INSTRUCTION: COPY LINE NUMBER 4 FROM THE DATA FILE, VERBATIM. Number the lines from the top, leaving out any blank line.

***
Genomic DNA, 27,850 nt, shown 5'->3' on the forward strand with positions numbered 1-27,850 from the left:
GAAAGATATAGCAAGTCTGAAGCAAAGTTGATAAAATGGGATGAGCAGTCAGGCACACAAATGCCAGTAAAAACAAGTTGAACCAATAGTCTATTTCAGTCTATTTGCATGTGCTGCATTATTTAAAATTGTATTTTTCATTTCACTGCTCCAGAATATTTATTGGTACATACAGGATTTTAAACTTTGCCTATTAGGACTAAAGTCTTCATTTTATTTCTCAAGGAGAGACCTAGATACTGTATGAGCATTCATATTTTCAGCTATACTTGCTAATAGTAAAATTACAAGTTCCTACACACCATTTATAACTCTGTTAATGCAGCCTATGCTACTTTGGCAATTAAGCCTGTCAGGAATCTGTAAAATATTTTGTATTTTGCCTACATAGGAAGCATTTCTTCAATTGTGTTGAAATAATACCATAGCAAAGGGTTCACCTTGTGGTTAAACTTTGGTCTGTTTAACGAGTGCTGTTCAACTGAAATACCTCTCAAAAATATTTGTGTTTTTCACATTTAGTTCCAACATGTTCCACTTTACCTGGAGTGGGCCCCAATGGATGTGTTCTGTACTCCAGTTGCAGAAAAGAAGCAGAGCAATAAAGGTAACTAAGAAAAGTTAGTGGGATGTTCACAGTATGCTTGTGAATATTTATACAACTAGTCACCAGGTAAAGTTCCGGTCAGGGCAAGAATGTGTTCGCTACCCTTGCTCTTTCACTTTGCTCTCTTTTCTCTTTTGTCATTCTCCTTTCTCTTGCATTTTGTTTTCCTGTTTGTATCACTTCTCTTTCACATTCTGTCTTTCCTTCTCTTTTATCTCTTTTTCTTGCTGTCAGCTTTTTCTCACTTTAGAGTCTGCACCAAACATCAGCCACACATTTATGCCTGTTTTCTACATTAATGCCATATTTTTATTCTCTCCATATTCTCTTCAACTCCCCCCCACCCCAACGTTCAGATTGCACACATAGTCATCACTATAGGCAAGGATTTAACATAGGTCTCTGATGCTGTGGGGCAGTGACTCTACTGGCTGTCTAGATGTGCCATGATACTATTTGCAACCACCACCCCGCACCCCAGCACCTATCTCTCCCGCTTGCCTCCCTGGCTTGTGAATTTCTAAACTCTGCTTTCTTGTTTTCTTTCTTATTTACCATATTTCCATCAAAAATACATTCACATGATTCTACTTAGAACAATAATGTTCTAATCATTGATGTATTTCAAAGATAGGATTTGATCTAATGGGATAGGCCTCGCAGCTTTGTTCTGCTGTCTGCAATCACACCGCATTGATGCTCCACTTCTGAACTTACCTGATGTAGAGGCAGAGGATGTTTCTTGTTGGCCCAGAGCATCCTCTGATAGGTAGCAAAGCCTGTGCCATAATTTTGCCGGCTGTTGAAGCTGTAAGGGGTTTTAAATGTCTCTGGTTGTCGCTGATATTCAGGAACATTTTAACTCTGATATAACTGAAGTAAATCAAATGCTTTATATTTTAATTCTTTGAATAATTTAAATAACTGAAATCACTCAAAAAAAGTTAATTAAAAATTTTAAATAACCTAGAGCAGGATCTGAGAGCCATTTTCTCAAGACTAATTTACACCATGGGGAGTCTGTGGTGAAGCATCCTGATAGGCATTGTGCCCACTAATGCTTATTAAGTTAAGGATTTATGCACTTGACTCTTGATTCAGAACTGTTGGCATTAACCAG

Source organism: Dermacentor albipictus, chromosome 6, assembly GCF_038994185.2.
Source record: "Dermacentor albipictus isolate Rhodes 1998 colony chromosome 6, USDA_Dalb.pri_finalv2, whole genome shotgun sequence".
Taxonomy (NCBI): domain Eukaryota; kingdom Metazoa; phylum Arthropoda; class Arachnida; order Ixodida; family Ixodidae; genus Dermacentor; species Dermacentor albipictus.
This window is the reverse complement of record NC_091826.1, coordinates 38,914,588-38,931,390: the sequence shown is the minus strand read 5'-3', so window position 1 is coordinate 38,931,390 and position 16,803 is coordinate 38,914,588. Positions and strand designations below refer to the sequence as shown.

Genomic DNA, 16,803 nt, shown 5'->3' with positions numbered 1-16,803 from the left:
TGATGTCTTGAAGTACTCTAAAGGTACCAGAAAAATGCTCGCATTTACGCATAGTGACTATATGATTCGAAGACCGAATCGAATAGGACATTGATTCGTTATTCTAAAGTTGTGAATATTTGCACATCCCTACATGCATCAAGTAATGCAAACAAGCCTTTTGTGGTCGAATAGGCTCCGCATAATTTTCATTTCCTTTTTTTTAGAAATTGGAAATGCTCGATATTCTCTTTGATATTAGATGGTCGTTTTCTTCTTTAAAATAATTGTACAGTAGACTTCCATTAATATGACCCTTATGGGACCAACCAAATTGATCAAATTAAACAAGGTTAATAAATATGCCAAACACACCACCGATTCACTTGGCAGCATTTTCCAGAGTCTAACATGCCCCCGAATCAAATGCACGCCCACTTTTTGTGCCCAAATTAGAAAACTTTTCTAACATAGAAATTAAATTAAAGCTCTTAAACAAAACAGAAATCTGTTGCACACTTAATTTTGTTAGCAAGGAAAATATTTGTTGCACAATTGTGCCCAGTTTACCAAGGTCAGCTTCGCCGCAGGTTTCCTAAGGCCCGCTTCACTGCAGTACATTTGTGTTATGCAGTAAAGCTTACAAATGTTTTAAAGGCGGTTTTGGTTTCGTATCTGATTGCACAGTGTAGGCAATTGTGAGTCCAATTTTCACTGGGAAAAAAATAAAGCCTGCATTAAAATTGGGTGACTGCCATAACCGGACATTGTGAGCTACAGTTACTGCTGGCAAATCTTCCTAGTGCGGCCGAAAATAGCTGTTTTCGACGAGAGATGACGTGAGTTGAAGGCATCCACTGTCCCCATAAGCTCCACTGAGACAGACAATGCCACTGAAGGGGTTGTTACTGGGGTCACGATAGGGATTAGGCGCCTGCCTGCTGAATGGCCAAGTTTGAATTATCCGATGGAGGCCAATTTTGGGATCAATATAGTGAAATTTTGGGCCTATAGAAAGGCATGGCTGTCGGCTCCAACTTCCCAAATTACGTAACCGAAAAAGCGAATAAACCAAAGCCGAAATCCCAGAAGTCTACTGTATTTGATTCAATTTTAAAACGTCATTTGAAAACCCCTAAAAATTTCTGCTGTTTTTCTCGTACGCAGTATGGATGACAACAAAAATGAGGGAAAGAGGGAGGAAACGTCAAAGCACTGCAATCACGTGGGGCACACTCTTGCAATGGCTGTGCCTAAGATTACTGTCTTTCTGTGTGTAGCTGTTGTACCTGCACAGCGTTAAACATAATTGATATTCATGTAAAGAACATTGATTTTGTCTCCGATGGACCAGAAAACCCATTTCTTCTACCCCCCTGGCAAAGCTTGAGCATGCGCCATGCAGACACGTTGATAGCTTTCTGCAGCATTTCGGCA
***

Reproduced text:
Source record: "Dermacentor albipictus isolate Rhodes 1998 colony chromosome 6, USDA_Dalb.pri_finalv2, whole genome shotgun sequence".